Folate, excision biomarkers not predictive for small-cell lung cancer response
MedWire News: Biomarkers associated with the folate metabolism and excision repair pathways are not sufficiently prognostic to aid chemotherapy decisions for patients with extensive-stage disease small-cell lung cancer (ED-SCLC), results of a phase III trial show.
The GALES (Global Analysis of pemetrexed in SCLC Extensive Stage) phase III study was a large randomized trial comparing pemetrexed-carboplatin (PC) with etoposide-carboplatin (EC) in patients with ED-SCLC. The trial was stopped for futility with respect to progression-free survival (PFS) after a planned interim analysis of 733 patients.
As a secondary end point, protein expression (measured by immunohistochemistry [IHC)]) and single-nucleotide polymorphism (SNP) genotypes were evaluated for potential biomarkers of overall survival (OS), PFS, and overall response (OR).
The biomarkers of interest, reported in the present study, included thymidylate synthase (TS), excision repair cross complementing-1 (ERCC1), glycinamide ribonucleotide formyltransferase (GARFT), and folylpolyglutamate synthetase (FPGS). SNPs were genotyped for TS, FPGS, γ-glutamyl hydrolase (GGH), methylenetetrahydrofolate reductase (MTHFR), folate receptor-α FR-α, and solute carrier 19A1.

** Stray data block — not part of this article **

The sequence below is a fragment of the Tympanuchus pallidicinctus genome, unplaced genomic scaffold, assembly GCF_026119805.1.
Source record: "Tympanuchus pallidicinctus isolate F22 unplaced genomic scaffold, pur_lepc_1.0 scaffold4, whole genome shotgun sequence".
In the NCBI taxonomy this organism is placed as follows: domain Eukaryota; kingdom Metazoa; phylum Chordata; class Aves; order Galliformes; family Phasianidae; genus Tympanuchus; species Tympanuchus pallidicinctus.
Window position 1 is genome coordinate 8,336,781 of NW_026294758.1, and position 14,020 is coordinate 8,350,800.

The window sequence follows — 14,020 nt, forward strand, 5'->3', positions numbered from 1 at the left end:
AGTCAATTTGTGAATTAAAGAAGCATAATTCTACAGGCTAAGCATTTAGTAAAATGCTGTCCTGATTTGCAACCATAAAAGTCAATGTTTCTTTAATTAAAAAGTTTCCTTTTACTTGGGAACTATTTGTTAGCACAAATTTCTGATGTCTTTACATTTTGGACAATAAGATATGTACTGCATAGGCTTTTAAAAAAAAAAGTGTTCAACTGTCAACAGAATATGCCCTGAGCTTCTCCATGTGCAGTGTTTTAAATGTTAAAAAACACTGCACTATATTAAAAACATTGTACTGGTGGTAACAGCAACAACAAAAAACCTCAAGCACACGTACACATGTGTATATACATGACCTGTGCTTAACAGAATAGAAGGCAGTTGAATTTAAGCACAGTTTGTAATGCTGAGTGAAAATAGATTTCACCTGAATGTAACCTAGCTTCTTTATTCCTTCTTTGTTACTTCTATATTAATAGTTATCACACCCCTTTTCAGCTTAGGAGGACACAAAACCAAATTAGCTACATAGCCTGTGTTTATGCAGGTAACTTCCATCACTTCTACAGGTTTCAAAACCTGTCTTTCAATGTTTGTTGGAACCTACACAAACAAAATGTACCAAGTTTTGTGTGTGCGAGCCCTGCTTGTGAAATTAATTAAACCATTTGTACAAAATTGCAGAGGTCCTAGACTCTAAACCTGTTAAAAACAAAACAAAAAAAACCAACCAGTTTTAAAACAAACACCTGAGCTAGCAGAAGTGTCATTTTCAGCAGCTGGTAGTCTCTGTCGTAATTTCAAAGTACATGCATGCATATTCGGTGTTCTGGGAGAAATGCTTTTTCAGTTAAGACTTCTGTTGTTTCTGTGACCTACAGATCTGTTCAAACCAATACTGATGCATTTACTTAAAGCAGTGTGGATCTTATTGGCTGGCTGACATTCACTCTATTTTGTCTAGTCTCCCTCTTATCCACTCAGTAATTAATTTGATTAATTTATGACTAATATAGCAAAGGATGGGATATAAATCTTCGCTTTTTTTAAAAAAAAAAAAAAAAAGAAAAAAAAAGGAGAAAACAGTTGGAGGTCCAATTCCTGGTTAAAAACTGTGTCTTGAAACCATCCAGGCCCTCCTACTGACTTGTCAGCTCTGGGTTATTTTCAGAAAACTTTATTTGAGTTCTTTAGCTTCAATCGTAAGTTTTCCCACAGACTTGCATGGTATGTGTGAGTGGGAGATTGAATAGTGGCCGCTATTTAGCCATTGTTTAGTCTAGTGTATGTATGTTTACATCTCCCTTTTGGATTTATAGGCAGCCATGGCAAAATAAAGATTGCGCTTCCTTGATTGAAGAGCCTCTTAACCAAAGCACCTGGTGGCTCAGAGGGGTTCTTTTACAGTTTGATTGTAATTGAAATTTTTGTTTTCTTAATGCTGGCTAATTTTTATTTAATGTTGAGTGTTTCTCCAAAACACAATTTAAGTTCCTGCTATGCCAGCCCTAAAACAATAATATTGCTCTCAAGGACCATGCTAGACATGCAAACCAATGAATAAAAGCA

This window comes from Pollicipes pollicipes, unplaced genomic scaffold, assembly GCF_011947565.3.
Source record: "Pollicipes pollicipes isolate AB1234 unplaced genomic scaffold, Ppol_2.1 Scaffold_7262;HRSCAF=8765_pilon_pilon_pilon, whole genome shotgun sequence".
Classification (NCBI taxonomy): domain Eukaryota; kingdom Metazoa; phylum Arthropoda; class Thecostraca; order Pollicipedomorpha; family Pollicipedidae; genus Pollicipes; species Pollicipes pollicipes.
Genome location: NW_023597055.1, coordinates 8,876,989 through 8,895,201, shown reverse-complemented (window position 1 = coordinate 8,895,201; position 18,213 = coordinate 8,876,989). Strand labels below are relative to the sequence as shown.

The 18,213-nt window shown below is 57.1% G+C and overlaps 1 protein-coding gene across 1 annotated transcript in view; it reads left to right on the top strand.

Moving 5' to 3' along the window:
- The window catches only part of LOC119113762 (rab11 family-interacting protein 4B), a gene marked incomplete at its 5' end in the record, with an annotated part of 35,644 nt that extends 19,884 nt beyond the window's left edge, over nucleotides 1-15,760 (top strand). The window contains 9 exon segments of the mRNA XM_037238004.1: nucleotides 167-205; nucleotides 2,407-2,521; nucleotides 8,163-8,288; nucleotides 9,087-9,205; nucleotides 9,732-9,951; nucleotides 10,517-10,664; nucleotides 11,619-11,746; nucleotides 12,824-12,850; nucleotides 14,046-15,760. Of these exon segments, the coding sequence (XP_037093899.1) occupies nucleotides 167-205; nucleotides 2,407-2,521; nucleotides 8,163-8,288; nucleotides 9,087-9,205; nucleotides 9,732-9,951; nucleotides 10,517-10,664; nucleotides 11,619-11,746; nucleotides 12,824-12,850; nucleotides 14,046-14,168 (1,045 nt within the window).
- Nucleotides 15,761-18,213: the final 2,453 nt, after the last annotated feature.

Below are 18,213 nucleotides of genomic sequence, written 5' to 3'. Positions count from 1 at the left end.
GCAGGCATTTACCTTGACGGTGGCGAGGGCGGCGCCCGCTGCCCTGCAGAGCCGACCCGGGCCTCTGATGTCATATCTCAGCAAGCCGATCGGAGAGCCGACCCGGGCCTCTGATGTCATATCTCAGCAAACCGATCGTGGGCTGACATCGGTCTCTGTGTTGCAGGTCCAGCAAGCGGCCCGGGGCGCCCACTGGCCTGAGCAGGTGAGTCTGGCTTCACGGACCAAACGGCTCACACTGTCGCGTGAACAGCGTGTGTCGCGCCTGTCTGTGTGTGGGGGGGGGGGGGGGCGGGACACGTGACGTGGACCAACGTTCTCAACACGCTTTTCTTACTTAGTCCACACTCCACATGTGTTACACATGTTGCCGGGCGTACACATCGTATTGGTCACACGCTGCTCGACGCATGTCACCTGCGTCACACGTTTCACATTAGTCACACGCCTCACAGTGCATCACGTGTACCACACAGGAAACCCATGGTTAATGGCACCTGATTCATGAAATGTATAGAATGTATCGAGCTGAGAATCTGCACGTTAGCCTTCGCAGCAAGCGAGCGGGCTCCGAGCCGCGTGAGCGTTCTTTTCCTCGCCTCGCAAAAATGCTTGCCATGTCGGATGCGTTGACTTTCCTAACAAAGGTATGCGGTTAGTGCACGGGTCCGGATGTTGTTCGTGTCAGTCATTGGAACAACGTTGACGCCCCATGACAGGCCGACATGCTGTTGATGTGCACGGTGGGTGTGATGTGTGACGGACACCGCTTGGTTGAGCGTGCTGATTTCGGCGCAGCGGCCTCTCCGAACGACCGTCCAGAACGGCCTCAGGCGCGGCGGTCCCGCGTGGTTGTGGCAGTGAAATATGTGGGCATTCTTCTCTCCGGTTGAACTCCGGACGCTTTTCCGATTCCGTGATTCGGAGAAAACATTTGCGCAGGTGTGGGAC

Examining biomarkers for 679 GALES patients, Egbert Smit (Vrije Universiteit Medical Center, Amsterdam, the Netherlands) and co-workers found that none of the IHC biomarkers (folate pathway or ERCC1) were predictive for outcomes and benefits of individual treatments.
By contrast SNPs associated with SLC19A1, GGH, FPGS - genes that are specifically involved in folate transport or metabolism - had significant treatment-independent association with OS.
Furthermore, an interaction of the rs3788205 (SLC19A1) and the rs13270305 (GGH-exon 1 Ala31Thr) SNPs significantly predicted OS for patients in the PC arm of the study.
"It appears that these associations are predictive (treatment dependent) as all these interactions were nonsignificant for the EC arm," Smit et al comment.
However, even in the most favorable subgroup this improved survival did not exceed that observed for the EC arm (10.6 months) in the entire study's intent-to-treat population, nor was the survival within any of the subgroups longer on the PC arm than on the corresponding subgroup of the EC arm.
"Such results suggest that the folate metabolism pathway may not provide meaningful therapeutic targets in ED-SCLC," Smit et al conclude in the Annals of Oncology.
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By Andrew Czyzewski